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Paper Mario: The Thousand-Year Door returns to the Nintendo Switch, bringing a classic RPG back into the limelight.

Conventional wisdom has it that the Paper Mario series is a shadow of its former self. Despite objections from fans, the series has furrowed a path of creativity and experimentation instead of rigidly adhering to the traditional role-playing template.

Whether it’s the use of adhesive power-ups in Paper Mario: Sticker Star, the action-oriented gameplay of Super Paper Mario, the card-based combat system of Paper Mario: Color Splash, or the open-world exploration in Paper Mario: The Origami King, the series’ defining trait is its willingness to explore new concepts rather than sticking to the systems refined in the first three Mario RPGs.

Paper Mario: The Thousand-Year Door, the game many fans consider to be the standard for how it should be done, has now received a glorious HD refresh on Nintendo Switch. In addition to being a feast for the senses, the new release is also an opportunity to reconsider its place in the canon.

The reasons that Paper Mario: The Thousand-Year Door resonates so much with players are clear from the start. The game’s theatrical framing is immediately appealing, from the proscenium setting used during battles – complete with a curtain that rises and falls with each encounter – to the jostling audience that reacts to every move. Mario and his eclectic party of companions feel like players in an elaborate stage production, their actions and dialogue meticulously delivered to entertain and amuse. Indeed, one party member is a self-proclaimed stage diva worthy of a Broadway smash.

As you journey through the eight chapters and 30-hour runtime of Paper Mario: The Thousand-Year Door, it becomes clear that the game is not just a homage to the theatre but a masterclass from Nintendo in how to weave storytelling and gameplay into a cohesive and consistently comic experience. The humor in The Thousand-Year Door is witty and often self-referential. Characters frequently speak with a level of self-awareness and engage in rat-a-tat banter that still hits the mark after two decades.

There’s a verve to the repartee, staging, and scene transitions that also echoes the heyday of live studio sitcoms, a genre rooted in comedy theatre. As supporting characters enter the frame, you can almost hear the audience erupt in Kramer-esque appreciation. And with Luigi’s occasional cameos, the game boasts one of Nintendo’s all-time best gags. (Oh, for a game that tells his story.)


the dialogue is…







…but, thankfully, almost every line is one to savour.

I say almost, as it should be noted that Princess Peach gets a particularly rough ride in moments. Her objectification feels markedly out of place in 2024, and is especially disappointing considering that Vivian’s identity as a transgender woman has finally been respected.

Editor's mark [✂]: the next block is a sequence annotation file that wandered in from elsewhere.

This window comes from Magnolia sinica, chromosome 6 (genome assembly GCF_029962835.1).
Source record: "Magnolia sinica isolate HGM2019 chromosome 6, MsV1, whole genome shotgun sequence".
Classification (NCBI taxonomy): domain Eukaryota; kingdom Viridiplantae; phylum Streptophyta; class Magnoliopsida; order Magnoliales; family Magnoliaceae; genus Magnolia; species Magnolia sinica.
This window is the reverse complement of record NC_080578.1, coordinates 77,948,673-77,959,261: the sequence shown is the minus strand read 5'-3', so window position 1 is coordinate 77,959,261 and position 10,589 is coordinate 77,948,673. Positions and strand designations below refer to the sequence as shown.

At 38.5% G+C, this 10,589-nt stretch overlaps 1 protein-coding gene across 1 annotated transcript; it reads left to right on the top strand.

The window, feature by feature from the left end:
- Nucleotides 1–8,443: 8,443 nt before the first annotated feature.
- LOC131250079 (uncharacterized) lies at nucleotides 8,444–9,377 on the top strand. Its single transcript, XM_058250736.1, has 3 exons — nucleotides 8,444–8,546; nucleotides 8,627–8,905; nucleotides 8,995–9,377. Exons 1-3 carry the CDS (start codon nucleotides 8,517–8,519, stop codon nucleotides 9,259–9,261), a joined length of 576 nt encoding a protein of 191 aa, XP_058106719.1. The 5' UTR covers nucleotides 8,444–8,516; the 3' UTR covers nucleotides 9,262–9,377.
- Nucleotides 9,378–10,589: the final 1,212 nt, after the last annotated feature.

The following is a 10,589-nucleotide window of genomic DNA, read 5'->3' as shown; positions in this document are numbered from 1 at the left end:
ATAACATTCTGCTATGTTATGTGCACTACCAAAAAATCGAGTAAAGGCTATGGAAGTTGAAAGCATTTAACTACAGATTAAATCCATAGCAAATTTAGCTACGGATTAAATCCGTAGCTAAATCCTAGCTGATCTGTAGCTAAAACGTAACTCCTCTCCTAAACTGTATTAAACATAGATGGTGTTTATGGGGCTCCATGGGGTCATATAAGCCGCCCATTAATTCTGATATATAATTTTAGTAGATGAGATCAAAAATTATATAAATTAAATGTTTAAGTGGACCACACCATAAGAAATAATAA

Paper Mario: The Thousand Year Door screenshot

The turn-based battle system of The Thousand-Year Door also aligns perfectly with the game’s embrace of stagecraft. Mario’s party and their opponents take turns in the spotlight, performing their moves to cheers or boos. Falling props and missiles from the audience can impact the outcome of each encounter, adding a layer of strategy and comedic effect. And each battle strikes a delicate balance between accessibility and challenge that accommodates newcomers – and younger players – while still offering enough depth and nuance to satisfy RPG veterans. Whether it lives up to its glowing reputation is questionable, but there’s no denying that the slapstick skirmishes fit the theatrical theme like a glove.

This marriage of presentation and gameplay is so immaculate that Nintendo’s decision to experiment with subsequent titles is understandable. The Thousand-Year Door elevates its predecessors’ achievements – offering more complexity than the Square-developed Super Mario RPG and more eccentricity than Paper Mario’s Nintendo 64 debut – and polishes the role-playing elements to a shine. Its success prompts the question of what’s next. If later instalments don’t reach the same heights, the experimentation itself is valuable. A flawed Paper Mario game is surely preferable to a stack of carbon copies.

One area in which this entry really is a cut above, however, is its eccentric extended cast. Characters like Vivian, Koops, and Punio are truly memorable creations, and it’s a shame that the series is now content to mostly focus on the ‘canon’ inhabitants of the Mushroom Kingdom.

Paper Mario: The Thousand Year Door screenshot

Paper Mario: The Thousand-Year Door is not without some other limitations, especially when compared to the franchise’s most recent entry, Paper Mario: The Origami King. The newer game boasts more expansive environments that create a grander sense of adventure. In contrast, this game’s smaller scale and relatively simple environmental design betray its vintage, despite the beautiful makeover.

Paper Mario: The Thousand-Year Door compensates for the more limited scope with a carefree attitude and tight, cohesive design. The game’s charm lies in its ability to turn these smaller settings into vibrant stages filled with personality and humour, and its engaging approach to storytelling ensures that it’s a classic worth revisiting.

Game: Paper Mario: The Thousand-Year Door
Platform: Nintendo Switch
Developer: Intelligent Systems, Nintendo
Publisher: Nintendo
Release Date: May 23, 2024

Paper Mario: The Thousand-Year Door review

Paper Mario: The Thousand-Year Door review
4 5 0 1
This polished update of the Nintendo GameCube classic is certain to attract a new generation of fans. Despite a few tell-tale signs of aging, it remains sharp, engaging, and conceptually impressive.
4.0 rating
Total Score
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